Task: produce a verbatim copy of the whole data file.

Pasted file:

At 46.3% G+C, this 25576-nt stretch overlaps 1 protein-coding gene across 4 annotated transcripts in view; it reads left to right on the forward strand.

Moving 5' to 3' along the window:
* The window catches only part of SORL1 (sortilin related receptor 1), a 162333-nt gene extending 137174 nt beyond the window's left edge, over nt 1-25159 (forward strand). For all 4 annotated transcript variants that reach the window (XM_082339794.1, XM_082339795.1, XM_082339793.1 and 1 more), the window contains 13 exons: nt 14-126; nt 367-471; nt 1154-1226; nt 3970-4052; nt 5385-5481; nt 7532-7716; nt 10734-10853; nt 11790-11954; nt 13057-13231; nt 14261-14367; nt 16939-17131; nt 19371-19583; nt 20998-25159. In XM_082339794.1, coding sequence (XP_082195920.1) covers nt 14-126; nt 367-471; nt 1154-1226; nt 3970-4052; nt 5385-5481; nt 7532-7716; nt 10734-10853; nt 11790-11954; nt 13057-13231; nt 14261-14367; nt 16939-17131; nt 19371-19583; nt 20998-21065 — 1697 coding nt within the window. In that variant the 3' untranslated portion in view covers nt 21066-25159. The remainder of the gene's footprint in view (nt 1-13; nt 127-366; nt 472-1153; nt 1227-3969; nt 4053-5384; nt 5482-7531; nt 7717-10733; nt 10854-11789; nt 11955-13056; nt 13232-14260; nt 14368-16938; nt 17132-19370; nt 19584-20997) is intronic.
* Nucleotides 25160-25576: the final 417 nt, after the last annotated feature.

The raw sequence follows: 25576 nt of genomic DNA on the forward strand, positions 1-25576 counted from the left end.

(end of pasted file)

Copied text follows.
At 46.3% G+C, this 25576-nt stretch overlaps 1 protein-coding gene across 4 annotated transcripts in view; it reads left to right on the forward strand.

Moving 5' to 3' along the window:
* The window catches only part of SORL1 (sortilin related receptor 1), a 162333-nt gene extending 137174 nt beyond the window's left edge, over nt 1-25159 (forward strand). For all 4 annotated transcript variants that reach the window (XM_082339794.1, XM_082339795.1, XM_082339793.1 and 1 more), the window contains 13 exons: nt 14-126; nt 367-471; nt 1154-1226; nt 3970-4052; nt 5385-5481; nt 7532-7716; nt 10734-10853; nt 11790-11954; nt 13057-13231; nt 14261-14367; nt 16939-17131; nt 19371-19583; nt 20998-25159. In XM_082339794.1, coding sequence (XP_082195920.1) covers nt 14-126; nt 367-471; nt 1154-1226; nt 3970-4052; nt 5385-5481; nt 7532-7716; nt 10734-10853; nt 11790-11954; nt 13057-13231; nt 14261-14367; nt 16939-17131; nt 19371-19583; nt 20998-21065 — 1697 coding nt within the window. In that variant the 3' untranslated portion in view covers nt 21066-25159. The remainder of the gene's footprint in view (nt 1-13; nt 127-366; nt 472-1153; nt 1227-3969; nt 4053-5384; nt 5482-7531; nt 7717-10733; nt 10854-11789; nt 11955-13056; nt 13232-14260; nt 14368-16938; nt 17132-19370; nt 19584-20997) is intronic.
* Nucleotides 25160-25576: the final 417 nt, after the last annotated feature.

The raw sequence follows: 25576 nt of genomic DNA on the forward strand, positions 1-25576 counted from the left end.